9. Sheldrake

    Sheldrake Member

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    Several points:-

    #1 Although low level bombing was one of the few effective ways to hit precision targets, this profile was risky and the attack had no way of evaluatign its success. The low level raid on RAF Kenley destroyed the low level specialists from KG76. The airfield attacks by the RAF and USAAF in 1944-45 were costly and might not have been ordered had they realised how little damage was caused. On many occasions the targets were either decoys or unservicable air frames - a poor trade for an expereinced pilot Thousands of pounds or dollars was expended to create a hole that could be filled in at a tenth of the cost.

    #2 In 1940 fighter bombing was in its infancy. The only Luftwaffe unit using fighter bombers at the start of the battle of Britain was Eproberungsgruppe 210 an experimental unit testing tactics to be used by the Me210 when it came into service. Ground attack is a specialist skill. As Bodenplatte demonstrated, pilots trained for fly interceptors cannot be re-rolled in an instant. The RAF fighter squadrons tasked with dive bombing against V weapon sites spent time training before they tried it on the Germans.
     
  10. green slime

    green slime Member

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    Again, fundamentally, the problem facing the Germans in 1930 is a continental problem, and a land problem. Germans had even less of a need for a strategic air force, than their navy. Pouring effort into a strategic air force is an extremely long term play, and should only be done, if you can be assured that the core of your nation remains unthreatened. Possessing strategic bombers is useless when the enemy is running rampant over your territory. Germany could not see herself in a sufficiently secure situation during the 1930's. Further, for many reasons (food, resources, manpower), it is readily apparent that any long war would always favour Germany's opponents. With the primary focus then on achieving a rapid victory whenever engaged, we can then understand that strategic bombing could never resolve the conflict hastily enough to assist the army, the primary arm of the Armed Forces. Together, these mean that there is only one real alternative; build a tactical air force that supports the immediate goals of the Army.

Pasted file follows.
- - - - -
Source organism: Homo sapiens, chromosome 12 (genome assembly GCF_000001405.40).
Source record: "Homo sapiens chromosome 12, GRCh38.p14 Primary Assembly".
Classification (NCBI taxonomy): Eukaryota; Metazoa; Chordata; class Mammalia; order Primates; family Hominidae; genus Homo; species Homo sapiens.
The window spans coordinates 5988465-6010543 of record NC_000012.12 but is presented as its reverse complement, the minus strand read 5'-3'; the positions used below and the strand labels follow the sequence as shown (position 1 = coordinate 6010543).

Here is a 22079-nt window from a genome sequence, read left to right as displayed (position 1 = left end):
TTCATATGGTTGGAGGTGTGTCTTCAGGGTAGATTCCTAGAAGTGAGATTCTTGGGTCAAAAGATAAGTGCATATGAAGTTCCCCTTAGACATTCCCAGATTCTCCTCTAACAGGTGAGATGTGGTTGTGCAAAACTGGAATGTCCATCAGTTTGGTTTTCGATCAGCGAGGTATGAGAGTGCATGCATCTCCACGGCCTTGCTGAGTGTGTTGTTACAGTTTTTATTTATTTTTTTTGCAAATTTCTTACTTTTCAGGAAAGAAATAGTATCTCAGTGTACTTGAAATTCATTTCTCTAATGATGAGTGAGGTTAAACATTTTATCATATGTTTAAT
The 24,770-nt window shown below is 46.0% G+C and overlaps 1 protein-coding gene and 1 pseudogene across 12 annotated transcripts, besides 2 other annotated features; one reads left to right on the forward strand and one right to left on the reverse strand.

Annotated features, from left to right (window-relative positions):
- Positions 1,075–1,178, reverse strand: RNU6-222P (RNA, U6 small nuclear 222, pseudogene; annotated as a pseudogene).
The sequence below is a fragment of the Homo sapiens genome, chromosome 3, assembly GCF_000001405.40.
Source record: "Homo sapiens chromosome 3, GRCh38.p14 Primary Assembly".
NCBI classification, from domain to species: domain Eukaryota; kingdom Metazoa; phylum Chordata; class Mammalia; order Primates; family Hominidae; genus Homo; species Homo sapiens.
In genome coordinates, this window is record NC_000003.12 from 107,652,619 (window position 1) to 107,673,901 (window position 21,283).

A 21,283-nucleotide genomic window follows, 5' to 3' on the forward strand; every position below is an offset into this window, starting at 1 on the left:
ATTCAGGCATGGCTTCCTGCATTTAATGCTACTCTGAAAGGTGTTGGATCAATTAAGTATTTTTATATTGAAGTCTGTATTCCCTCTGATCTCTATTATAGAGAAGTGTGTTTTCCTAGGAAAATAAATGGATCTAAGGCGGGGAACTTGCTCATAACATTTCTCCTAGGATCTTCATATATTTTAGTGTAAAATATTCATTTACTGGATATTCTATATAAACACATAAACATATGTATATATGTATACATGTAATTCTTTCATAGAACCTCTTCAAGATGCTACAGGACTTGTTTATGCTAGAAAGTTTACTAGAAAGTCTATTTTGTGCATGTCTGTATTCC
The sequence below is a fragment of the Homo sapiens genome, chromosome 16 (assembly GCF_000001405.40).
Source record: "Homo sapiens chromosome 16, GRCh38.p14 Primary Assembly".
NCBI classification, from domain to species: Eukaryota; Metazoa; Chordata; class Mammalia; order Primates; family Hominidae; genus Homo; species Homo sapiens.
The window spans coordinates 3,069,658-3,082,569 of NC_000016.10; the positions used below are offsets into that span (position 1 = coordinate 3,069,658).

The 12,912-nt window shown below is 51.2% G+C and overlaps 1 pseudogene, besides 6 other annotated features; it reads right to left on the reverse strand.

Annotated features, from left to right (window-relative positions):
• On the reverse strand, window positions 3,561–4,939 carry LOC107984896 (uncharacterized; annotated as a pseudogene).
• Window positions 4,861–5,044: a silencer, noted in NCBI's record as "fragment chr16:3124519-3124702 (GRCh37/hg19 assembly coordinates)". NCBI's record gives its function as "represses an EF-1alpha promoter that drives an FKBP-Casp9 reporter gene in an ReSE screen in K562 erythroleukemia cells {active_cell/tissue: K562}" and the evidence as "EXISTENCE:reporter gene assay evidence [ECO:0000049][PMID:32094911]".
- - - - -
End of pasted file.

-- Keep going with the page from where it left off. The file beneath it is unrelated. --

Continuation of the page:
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  11. USMCPrice

    USMCPrice Idiot at Large

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    Germany's first problem was that it's main fighters were too "short legged". This is not a problem when operating as they did during their early campaigns or later when they were protecting against allied bombers. Airfields within easy range of their operational area was not a major factor. Once they had run Britain off the continent and they needed to be able to project force at a significant distance, they lacked a fighter with the range to do so. At the time of the Battle of Britain, a really good medium bomber might have made a big difference, a heavy, long range bomber would have been overkill. Unfortunately during the Battle of Britain, a decent medium bomber, the Ju 88 was only available in limited numbers and those aircraft available were still suffering teething problems. The HE-111 and Do-17 which were available in larger numbers were also mediocre in the role.
    By the time Germany started losing territory, and a true long range, strategic bomber would have been useful, they didn't have the resources left to put into a strategic bombing campaign.
    If Germany had a really good medium bomber along the lines of a B-25 Mitchell and fighters with sufficient range and loiter time, they might have had a chance to win. As it was, with what they had, they wouldn't win as long as the British had the desire to continue the fight. Operationally, I wouldn't have gone after factories and civilian population targets. I'd have hit airfields and their aircraft maintenance facilities, and road/rail junctions supporting them. Then I'd have gone after the ports and transportation facilities.
     
  12. Sheldrake

    Sheldrake Member

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    I agree with your point #1 - What Germany needed was the equivalent of the P51 - a ;long ranged single seat fighter. Drop tanks would have been a start. They also needed a lot more fighters and trained pilots. The Germans never sustained the attrition ratio with the RAF to win air superiority over SE England to launch Op Sealion.

    Not sure where you are going with point #2. The Ju88 was roughly comparable to the B25, which came into service 18 months later.
     
  13. USMCPrice

    USMCPrice Idiot at Large

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    You're right I didn't express my thought very clearly. The way the discussion has evolved it's come down to German options around the time of the Battle of Britain (Jul 10, 1940 – Oct 31, 1940). This only makes sense because historically they had to take Britain out of the war between the Fall of France, 25 June 1940 and the launching of Barbarossa on 22 June 1941. Germany didn't have the aircraft numbers, pilots or resources to simultaneously conduct a strategic bombing campaign of Britain and invade and destroy the Soviet Union. Now if Germany was going to defeat Britain during this window they didn't need a B-17 type strategic, long range bomber, because A.) they had airfields in France which reduced the distances that needed to be flown; and B.) Britain was the only target with population centers and industrial targets that Germany could reasonably conduct a strategic bombing campaign, the US and Canada were just too far away. (France was already in German hands, as was eastern Europe and Italy was an ally).